By Manuel Gonzalez
No matter where you travel, food is a commonality amongst us all. We’re at a critical moment, however, where the needs surrounding food across the globe are drastically different from one country to the next. Some regions face food shortages and continue to struggle with the problem of access to food, while others deal with an immense surplus. In fact, nearly a third of all globally produced food is wasted.
We need large-scale solutions to address these complex and global problems. We need all stakeholders – farmers, manufacturers, financiers, governments and others – to continue to work together on this front.
At the same time, we’re seeing the proliferation and success on a smaller scale with food and agriculture startups. These companies are finding solutions to everyday problems and creating unique, out-of-the-box products. So, what can we learn from these companies today, as we think about how to address problems on a global scale?
Here are five ways food startups are making a positive impact on industry-wide problems:
Making more with what we have isn’t a new concept, but it’s certainly one that needs to be driven into practice. That’s where groups like Foodfully, a mobile app platform, come in. People can use Foodfully to track their grocery purchases and receive notice when unused food items are at risk of spoilage. Creating awareness between consumers and their purchased food can help change habits that lend to waste.
Imperfect Produce, for example, is hoping to change the perception of what food is by giving consumers a venue to purchase and embrace the “ugly” fruits and vegetables often overlooked (and gone to waste) on grocery stands. Netherlands-based Seamore is also changing the way customers think about the popular foods we consume, like spaghetti, through use of alternative ingredients – in this case, seaweed.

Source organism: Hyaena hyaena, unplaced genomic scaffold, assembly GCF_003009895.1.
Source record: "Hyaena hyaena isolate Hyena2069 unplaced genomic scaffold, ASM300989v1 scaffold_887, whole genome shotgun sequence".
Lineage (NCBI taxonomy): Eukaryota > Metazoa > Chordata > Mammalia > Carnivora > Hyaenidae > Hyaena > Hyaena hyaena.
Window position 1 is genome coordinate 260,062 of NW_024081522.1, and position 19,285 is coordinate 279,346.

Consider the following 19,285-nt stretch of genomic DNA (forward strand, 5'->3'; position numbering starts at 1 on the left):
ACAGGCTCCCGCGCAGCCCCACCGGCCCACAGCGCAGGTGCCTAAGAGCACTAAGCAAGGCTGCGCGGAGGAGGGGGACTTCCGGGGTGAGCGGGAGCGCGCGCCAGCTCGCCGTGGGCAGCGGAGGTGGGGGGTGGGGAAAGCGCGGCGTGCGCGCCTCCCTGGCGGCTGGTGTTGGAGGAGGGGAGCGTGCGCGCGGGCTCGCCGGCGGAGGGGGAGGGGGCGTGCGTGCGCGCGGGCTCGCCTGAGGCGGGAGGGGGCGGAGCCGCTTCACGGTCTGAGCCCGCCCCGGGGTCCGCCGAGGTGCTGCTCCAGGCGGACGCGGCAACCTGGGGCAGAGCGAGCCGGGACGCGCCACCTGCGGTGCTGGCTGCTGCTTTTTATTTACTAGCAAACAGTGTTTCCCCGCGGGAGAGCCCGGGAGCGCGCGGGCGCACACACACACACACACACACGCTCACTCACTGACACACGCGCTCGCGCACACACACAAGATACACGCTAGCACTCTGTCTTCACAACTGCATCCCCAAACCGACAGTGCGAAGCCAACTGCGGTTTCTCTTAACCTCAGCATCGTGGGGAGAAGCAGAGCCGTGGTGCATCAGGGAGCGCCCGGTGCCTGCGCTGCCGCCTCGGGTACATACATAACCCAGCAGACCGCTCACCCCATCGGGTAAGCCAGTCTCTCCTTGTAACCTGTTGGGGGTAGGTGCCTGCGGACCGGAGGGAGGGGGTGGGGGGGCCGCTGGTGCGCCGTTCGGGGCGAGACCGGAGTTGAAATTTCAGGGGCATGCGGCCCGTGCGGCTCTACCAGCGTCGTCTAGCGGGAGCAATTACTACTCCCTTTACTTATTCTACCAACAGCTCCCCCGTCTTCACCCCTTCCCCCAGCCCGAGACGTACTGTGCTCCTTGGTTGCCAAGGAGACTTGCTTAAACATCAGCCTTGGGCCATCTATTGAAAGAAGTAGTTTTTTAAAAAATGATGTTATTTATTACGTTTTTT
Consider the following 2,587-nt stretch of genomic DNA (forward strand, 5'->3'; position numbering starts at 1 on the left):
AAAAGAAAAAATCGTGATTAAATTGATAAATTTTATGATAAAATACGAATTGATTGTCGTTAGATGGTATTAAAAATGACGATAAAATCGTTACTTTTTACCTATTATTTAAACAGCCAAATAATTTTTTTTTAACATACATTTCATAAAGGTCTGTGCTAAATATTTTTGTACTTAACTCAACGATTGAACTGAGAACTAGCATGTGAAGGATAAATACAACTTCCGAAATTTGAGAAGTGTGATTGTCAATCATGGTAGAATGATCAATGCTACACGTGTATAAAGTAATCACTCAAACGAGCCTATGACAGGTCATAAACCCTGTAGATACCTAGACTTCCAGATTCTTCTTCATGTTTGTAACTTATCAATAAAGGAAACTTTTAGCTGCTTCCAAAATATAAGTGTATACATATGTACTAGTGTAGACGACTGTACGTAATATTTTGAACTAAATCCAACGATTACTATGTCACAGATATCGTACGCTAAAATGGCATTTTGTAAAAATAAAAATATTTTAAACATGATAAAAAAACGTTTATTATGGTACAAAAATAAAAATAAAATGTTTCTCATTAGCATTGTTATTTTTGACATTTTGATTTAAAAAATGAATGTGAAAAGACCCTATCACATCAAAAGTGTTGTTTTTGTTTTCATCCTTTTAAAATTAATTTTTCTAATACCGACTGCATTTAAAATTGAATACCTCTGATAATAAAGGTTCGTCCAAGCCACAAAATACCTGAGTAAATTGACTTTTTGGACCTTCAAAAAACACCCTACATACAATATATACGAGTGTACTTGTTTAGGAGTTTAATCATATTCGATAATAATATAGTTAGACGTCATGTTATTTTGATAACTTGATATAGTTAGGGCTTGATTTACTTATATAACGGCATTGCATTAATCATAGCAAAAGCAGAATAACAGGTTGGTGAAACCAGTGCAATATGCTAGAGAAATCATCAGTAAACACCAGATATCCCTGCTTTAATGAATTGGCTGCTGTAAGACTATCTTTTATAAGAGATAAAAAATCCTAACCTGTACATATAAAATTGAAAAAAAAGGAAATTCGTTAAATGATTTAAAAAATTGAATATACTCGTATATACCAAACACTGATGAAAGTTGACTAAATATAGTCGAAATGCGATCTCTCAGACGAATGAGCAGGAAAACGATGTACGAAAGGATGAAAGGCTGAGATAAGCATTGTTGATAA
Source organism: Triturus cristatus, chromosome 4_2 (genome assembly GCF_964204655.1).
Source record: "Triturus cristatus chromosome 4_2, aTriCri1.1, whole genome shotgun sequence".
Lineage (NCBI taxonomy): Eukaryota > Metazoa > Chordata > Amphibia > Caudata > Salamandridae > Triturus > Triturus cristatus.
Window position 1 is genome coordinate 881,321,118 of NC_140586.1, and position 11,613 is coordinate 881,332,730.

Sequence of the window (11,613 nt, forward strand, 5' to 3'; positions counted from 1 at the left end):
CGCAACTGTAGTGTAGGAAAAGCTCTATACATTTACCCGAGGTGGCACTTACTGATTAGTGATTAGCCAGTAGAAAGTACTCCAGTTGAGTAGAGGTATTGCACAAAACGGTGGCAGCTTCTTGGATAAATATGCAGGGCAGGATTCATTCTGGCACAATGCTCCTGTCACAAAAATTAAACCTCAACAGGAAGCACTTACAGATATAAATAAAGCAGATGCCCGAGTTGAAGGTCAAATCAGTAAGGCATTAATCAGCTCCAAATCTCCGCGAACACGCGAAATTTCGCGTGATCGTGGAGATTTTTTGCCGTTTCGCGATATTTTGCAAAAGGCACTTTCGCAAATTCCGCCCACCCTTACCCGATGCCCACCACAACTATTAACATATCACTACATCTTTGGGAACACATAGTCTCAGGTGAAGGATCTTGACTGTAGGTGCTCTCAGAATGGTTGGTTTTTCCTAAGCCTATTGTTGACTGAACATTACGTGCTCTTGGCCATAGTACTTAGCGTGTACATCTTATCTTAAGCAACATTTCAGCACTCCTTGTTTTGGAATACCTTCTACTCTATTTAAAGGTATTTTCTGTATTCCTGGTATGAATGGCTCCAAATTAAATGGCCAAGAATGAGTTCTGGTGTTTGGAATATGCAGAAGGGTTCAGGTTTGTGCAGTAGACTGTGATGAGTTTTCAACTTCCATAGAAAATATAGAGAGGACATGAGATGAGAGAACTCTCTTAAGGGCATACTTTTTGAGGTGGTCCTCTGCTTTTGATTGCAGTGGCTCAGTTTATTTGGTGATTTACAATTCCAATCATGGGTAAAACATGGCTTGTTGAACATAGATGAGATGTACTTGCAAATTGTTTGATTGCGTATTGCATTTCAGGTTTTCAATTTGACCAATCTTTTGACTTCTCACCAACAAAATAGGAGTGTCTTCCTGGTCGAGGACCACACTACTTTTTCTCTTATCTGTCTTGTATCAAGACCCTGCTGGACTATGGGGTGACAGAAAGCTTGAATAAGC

Patrick’s Fine Sodas and True Made Foods, for example, are changing the way we think about sodas and sauces by utilizing alternative, more natural ingredients. By innovating for nutrition, without the compromise of taste, it makes it easier for consumers to make more informed, healthier choices.
The way we experience food is being impacted by our understanding of how food is grown, who grows our food, and the journey it takes before it ends up on our plates. To that end, startups that focus on locally sourced ingredients, and truly feeding the communities in which they work, are getting more and more consumer attention. The potential benefits of eating local are vast – from a positive economic impact on local communities to lowering your carbon footprint.
So, what do these food startups mean for the food industry at large? It may not mean that there’s a solution today for the global food crises that we face, but they’re proving to address issues in their own networks that we can certainly learn from.
At Rabobank, we’re supporting these startups because we believe in their potential for inducing change. And we’re thrilled to hear from the next round of innovators at FoodBytes! Boulder on Oct. 26 – a platform for startups to share their innovations, talk with peers and other influencers. We want to keep learning from this group and we encourage everyone to take note – because food is the factor that affects us all.
Image courtesy of True Made Foods
Manuel Gonzalez is North America Head of Start-Up Innovation for Rabobank North America Wholesale.
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